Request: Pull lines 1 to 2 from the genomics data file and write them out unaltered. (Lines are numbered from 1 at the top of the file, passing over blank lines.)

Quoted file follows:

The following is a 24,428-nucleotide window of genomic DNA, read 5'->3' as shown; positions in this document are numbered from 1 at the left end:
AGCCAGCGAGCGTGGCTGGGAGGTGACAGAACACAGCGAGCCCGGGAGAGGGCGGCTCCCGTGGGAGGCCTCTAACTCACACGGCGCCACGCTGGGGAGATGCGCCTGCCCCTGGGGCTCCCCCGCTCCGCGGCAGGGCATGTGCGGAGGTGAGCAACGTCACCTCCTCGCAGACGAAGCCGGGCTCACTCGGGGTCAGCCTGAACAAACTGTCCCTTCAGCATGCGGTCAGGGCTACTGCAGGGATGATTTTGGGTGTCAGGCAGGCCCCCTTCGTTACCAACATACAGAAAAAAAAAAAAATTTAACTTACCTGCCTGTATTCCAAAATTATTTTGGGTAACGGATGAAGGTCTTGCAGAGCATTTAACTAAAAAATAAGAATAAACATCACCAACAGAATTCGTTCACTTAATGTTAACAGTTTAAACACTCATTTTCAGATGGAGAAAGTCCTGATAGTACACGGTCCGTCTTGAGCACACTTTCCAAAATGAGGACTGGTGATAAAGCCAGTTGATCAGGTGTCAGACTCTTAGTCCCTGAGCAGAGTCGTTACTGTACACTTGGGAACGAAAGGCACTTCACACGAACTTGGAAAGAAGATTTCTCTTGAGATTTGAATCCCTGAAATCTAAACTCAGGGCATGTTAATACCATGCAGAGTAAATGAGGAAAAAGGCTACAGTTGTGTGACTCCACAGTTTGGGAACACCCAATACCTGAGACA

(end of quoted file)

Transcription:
The following is a 24,428-nucleotide window of genomic DNA, read 5'->3' as shown; positions in this document are numbered from 1 at the left end:
AGCCAGCGAGCGTGGCTGGGAGGTGACAGAACACAGCGAGCCCGGGAGAGGGCGGCTCCCGTGGGAGGCCTCTAACTCACACGGCGCCACGCTGGGGAGATGCGCCTGCCCCTGGGGCTCCCCCGCTCCGCGGCAGGGCATGTGCGGAGGTGAGCAACGTCACCTCCTCGCAGACGAAGCCGGGCTCACTCGGGGTCAGCCTGAACAAACTGTCCCTTCAGCATGCGGTCAGGGCTACTGCAGGGATGATTTTGGGTGTCAGGCAGGCCCCCTTCGTTACCAACATACAGAAAAAAAAAAAAATTTAACTTACCTGCCTGTATTCCAAAATTATTTTGGGTAACGGATGAAGGTCTTGCAGAGCATTTAACTAAAAAATAAGAATAAACATCACCAACAGAATTCGTTCACTTAATGTTAACAGTTTAAACACTCATTTTCAGATGGAGAAAGTCCTGATAGTACACGGTCCGTCTTGAGCACACTTTCCAAAATGAGGACTGGTGATAAAGCCAGTTGATCAGGTGTCAGACTCTTAGTCCCTGAGCAGAGTCGTTACTGTACACTTGGGAACGAAAGGCACTTCACACGAACTTGGAAAGAAGATTTCTCTTGAGATTTGAATCCCTGAAATCTAAACTCAGGGCATGTTAATACCATGCAGAGTAAATGAGGAAAAAGGCTACAGTTGTGTGACTCCACAGTTTGGGAACACCCAATACCTGAGACA